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I was really replying to Wendy's message, and should have said so. Please forgive me, it was only a short passage, and I thought it might shed light on the Anne and Mary Queen of Scots legends that have been written both at the time and since then. You're right though, it does sound like a horror movie after reading it again, but I think it's still a much better death (and for Anne, bless her heart, the punishment for a woman at that time who committed adultery was burning at the stake of which Anne was extremely afraid and begged Cramner to speak to the King), than burning at the stake. Beheading and burning were the punishments in England at that time. People considered them like we do perhaps concerts or the fair. So I also believe Anne was most courageous in her speech on the scaffold, and showed her class, and thus Elizabeth's, and restraint at such a most horrifying moment for her. This even after a swordsman was hired from Calais (which Mary I or Bloody Mary lost during her five year reign and it being the last English hold on the continent).

Anne, in her speech, also never admitted her guilt. I have to admire her as she in that she died the innocent woman that she was.

In addition, I've always wonder what her confession was to Cramner, but I suppose we'll never know.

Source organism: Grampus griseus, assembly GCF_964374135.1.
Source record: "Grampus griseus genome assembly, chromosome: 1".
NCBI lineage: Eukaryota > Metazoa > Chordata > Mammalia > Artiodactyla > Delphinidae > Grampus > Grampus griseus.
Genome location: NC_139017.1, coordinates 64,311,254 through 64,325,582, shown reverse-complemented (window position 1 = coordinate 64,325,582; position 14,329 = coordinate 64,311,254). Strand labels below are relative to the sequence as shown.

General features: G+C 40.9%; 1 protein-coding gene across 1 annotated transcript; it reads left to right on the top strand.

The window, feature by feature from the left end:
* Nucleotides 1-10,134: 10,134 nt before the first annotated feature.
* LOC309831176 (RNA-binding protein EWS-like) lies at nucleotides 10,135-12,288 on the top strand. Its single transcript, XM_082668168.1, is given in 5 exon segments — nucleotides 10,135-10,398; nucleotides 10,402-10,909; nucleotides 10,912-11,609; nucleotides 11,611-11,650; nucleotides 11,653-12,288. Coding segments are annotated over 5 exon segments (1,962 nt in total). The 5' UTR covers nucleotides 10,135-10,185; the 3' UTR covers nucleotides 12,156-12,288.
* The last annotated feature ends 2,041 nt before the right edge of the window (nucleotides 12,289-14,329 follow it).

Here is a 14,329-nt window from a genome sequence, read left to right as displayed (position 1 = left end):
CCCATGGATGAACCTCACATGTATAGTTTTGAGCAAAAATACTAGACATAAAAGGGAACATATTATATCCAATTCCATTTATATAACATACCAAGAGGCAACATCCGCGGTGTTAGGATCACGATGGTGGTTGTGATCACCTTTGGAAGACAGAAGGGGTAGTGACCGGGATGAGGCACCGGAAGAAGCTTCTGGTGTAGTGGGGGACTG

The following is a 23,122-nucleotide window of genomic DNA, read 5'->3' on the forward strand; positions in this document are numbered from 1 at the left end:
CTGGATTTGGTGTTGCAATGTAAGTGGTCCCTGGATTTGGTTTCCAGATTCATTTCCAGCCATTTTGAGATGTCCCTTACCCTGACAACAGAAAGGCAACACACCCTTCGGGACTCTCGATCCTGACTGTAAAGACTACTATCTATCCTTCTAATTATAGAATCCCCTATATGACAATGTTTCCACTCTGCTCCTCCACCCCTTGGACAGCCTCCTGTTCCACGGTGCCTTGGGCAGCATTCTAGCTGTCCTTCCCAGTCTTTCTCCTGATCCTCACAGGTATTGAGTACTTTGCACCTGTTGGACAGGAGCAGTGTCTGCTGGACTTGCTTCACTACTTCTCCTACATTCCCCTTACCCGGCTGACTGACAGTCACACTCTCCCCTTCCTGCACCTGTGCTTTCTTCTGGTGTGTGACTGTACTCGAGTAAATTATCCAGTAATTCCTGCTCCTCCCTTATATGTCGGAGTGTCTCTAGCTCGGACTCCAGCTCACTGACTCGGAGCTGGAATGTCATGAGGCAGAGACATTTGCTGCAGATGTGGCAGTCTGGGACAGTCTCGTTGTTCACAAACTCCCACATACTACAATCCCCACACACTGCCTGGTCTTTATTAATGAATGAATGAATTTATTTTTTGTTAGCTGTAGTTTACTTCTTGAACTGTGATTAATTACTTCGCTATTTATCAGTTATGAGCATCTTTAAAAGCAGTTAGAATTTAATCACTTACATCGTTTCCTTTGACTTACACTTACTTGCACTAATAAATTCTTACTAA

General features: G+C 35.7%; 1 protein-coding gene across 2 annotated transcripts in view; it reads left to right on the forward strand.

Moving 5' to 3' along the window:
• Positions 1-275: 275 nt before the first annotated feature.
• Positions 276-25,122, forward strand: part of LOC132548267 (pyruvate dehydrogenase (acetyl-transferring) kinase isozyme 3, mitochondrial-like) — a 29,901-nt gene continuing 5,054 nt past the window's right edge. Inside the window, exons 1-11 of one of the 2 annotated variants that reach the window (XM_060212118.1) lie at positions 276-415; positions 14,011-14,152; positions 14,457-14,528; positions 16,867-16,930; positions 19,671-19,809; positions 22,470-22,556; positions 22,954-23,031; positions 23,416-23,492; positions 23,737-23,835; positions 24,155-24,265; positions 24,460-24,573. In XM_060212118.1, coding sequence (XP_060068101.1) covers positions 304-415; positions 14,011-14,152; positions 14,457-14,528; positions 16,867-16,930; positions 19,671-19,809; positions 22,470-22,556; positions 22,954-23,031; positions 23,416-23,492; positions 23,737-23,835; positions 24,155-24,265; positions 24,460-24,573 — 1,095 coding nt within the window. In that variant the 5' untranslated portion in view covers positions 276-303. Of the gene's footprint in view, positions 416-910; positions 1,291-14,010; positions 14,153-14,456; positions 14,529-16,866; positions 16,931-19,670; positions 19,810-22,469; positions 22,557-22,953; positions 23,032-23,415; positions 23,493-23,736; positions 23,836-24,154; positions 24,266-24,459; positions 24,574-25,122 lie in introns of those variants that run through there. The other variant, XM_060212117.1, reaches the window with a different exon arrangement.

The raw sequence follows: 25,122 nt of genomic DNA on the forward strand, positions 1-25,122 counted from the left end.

Thank you!Wink

"This is the Lord's doing; it is marvellous in our eyes." Psalms 118:23

August 27, 2011
10:00 pm
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Impish_Impulse
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I thought we knew what her confession to Cranmer was – didn't she ask Sir Kingston to stay and listen? And then she gave him permission to make her confession public. Going strictly by memory here (I know – yikes!), I thought that she swore to her innocence both before and after receiving the Host at Holy Communion. She swore on her immortal soul, which basically means “If I'm lying, let me burn in Hell forever.” For her to swear that just before her death makes me believe her. Well, that and lack of evidence against her combined with lots of exculpatory evidence to prove most of the charges false!

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               "Don't knock at death's door. 

          Ring the bell and run. He hates that."    

August 28, 2011
10:53 am
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WilesWales
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Now that I think about it Sir Kingston was allowed in during her confession. I suppose I've never really looked that hard for it (maybe on British History Online), but not ever in any of the biographies (I've only read one anti-Anne biography and it made me furious) about her I've read. If you have any suggestions, PLEASE pass them on. That's most likely how I missed it, and thank you for pointing this out. I'll definitely now put it on my list of things to research. The rest of what you say is very true, and that's why I believe (and a couple of term papers in college) in her innocence as well. Thank you, again! Laugh